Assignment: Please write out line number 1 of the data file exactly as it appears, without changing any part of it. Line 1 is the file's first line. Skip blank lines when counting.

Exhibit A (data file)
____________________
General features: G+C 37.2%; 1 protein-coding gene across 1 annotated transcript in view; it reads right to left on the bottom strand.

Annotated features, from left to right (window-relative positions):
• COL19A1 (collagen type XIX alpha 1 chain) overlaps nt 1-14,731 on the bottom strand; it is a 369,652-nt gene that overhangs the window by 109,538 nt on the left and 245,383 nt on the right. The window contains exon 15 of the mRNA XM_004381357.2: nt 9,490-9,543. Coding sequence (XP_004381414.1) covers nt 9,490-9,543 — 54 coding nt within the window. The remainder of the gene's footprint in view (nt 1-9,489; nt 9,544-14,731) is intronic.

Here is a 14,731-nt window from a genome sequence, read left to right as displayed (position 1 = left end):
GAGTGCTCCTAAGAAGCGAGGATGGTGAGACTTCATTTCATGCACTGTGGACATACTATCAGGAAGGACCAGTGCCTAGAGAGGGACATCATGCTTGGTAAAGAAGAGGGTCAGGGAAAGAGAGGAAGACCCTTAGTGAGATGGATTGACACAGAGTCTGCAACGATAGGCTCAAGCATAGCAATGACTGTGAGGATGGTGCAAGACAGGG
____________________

General features: G+C 37.2%; 1 protein-coding gene across 1 annotated transcript in view; it reads right to left on the bottom strand.